Do I have to scrap my present switch?
    While you don't have to, we strongly recommend the use of simple-to-understand OFF-ON switches. Shoot, even your brother-in-law can probably figure out how to operate an OFF-ON switch, but might be completely baffled by a OFF-1-BOTH-2 switch. Alternatively, you can use your current battery switch, plus a second OFF-ON switch, but we think it becomes complicated to understand what each switch combination accomplishes. As an added benefit, the fact that the battery switches are seldom, if ever, operated while underway greatly reduces the chances of damaging your alternator by accidentally opening its output circuit.



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  7. 79Beast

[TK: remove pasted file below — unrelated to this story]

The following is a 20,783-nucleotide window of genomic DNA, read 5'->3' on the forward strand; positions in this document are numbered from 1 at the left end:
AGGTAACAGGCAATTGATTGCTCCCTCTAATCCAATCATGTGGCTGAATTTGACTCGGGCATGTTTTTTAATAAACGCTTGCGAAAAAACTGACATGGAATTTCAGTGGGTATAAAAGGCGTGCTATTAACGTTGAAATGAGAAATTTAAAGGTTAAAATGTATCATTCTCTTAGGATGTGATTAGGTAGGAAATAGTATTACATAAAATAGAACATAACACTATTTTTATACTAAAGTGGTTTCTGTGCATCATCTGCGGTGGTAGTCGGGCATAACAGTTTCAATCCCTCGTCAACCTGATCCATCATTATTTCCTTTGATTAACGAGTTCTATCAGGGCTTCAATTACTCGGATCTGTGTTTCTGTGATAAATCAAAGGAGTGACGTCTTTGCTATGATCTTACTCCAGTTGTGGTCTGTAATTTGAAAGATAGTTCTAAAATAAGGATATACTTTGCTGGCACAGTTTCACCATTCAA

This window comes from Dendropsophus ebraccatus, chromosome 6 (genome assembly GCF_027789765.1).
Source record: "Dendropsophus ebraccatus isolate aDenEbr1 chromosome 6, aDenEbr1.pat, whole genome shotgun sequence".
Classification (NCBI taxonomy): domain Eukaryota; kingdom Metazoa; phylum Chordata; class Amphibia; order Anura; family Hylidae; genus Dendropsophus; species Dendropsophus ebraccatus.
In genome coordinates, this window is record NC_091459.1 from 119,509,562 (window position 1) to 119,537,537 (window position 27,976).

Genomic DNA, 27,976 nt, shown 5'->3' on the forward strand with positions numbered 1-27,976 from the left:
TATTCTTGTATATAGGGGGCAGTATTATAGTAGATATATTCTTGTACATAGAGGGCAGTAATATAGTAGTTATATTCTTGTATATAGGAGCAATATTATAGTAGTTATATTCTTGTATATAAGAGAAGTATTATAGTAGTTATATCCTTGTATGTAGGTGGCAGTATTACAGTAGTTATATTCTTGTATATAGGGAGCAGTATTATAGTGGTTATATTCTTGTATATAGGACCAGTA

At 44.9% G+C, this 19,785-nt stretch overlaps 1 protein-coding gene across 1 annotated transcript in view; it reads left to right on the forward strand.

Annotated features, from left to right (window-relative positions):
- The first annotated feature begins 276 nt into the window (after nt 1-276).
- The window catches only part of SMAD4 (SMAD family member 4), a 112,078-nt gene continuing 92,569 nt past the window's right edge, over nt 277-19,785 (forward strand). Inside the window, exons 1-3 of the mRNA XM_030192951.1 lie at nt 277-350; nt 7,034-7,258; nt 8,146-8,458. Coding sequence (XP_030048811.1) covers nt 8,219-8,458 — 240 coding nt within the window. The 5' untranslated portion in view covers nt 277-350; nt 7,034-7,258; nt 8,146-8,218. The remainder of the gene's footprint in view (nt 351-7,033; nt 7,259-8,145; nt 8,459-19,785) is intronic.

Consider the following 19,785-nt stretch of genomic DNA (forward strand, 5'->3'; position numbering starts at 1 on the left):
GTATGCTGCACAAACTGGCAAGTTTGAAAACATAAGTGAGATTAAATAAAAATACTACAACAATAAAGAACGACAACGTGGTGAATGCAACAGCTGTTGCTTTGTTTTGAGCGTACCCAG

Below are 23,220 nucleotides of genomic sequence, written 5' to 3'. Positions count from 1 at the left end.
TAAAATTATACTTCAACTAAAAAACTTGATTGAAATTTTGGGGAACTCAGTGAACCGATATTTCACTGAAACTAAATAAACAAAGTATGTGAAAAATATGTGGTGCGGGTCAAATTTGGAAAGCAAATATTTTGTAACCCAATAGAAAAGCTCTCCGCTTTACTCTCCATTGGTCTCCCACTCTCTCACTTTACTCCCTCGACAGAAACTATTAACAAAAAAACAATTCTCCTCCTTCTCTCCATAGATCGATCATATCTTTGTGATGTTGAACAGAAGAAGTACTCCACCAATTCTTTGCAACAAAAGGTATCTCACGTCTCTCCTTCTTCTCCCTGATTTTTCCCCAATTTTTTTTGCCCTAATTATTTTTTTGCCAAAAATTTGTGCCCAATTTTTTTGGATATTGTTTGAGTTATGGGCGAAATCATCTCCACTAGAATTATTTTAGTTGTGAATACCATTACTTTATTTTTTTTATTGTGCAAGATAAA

79Beast 1/2 ton status

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    I am in the process of adding a 2nd battery to mine. I'm using a 400 amp continuous duty solenoid. I will run switched ignition power to it so that whenever I have the key "ON", my batteries will be in paralell. When the key is "OFF", the 2nd will be isolated from the rest of the system. I'm gonna use 4/0 because my batteries are goin in the bed of the truck. It will all end up at a bus bar/terminal block on the fender.
     
  8. imiceman44

    imiceman44 1 ton status

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    Hey were did you find a 400 amp continuous duty solenoid, and how much?
     
  9. Batmanjr

    Batmanjr 1/2 ton status

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    I would like to know as well! AS I still have two banks to add to my truck, I would like the ability to add and subtract them when I want to! Thanks! /forums/images/graemlins/thumb.gif
     
  10. 74Chev

    74Chev 1/2 ton status